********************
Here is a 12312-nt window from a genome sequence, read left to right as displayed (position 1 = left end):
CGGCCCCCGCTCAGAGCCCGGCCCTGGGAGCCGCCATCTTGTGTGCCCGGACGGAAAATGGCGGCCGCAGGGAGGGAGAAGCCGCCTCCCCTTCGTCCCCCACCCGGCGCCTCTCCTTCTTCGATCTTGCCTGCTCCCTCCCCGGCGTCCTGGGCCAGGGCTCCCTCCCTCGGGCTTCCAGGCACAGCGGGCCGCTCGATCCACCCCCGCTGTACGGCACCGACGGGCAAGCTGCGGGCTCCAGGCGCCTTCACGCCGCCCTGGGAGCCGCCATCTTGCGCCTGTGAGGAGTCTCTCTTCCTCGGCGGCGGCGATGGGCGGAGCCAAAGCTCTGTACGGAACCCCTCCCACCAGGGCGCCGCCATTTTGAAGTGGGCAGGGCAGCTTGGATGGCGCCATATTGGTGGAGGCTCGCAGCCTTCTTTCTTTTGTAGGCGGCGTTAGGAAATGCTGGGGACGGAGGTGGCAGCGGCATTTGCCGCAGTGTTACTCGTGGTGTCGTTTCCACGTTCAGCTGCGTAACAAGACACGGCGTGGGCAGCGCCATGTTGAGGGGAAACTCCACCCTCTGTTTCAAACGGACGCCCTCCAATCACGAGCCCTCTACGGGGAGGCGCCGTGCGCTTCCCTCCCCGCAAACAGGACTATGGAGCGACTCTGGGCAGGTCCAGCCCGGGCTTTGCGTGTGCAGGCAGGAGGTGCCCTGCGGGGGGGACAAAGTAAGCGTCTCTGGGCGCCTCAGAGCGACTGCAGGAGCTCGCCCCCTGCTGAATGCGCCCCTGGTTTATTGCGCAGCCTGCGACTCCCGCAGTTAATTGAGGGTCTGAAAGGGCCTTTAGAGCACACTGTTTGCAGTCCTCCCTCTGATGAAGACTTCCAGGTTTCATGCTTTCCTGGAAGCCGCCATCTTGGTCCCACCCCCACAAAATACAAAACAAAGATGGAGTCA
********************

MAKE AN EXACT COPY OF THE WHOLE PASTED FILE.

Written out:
Here is a 12312-nt window from a genome sequence, read left to right as displayed (position 1 = left end):
CGGCCCCCGCTCAGAGCCCGGCCCTGGGAGCCGCCATCTTGTGTGCCCGGACGGAAAATGGCGGCCGCAGGGAGGGAGAAGCCGCCTCCCCTTCGTCCCCCACCCGGCGCCTCTCCTTCTTCGATCTTGCCTGCTCCCTCCCCGGCGTCCTGGGCCAGGGCTCCCTCCCTCGGGCTTCCAGGCACAGCGGGCCGCTCGATCCACCCCCGCTGTACGGCACCGACGGGCAAGCTGCGGGCTCCAGGCGCCTTCACGCCGCCCTGGGAGCCGCCATCTTGCGCCTGTGAGGAGTCTCTCTTCCTCGGCGGCGGCGATGGGCGGAGCCAAAGCTCTGTACGGAACCCCTCCCACCAGGGCGCCGCCATTTTGAAGTGGGCAGGGCAGCTTGGATGGCGCCATATTGGTGGAGGCTCGCAGCCTTCTTTCTTTTGTAGGCGGCGTTAGGAAATGCTGGGGACGGAGGTGGCAGCGGCATTTGCCGCAGTGTTACTCGTGGTGTCGTTTCCACGTTCAGCTGCGTAACAAGACACGGCGTGGGCAGCGCCATGTTGAGGGGAAACTCCACCCTCTGTTTCAAACGGACGCCCTCCAATCACGAGCCCTCTACGGGGAGGCGCCGTGCGCTTCCCTCCCCGCAAACAGGACTATGGAGCGACTCTGGGCAGGTCCAGCCCGGGCTTTGCGTGTGCAGGCAGGAGGTGCCCTGCGGGGGGGACAAAGTAAGCGTCTCTGGGCGCCTCAGAGCGACTGCAGGAGCTCGCCCCCTGCTGAATGCGCCCCTGGTTTATTGCGCAGCCTGCGACTCCCGCAGTTAATTGAGGGTCTGAAAGGGCCTTTAGAGCACACTGTTTGCAGTCCTCCCTCTGATGAAGACTTCCAGGTTTCATGCTTTCCTGGAAGCCGCCATCTTGGTCCCACCCCCACAAAATACAAAACAAAGATGGAGTCA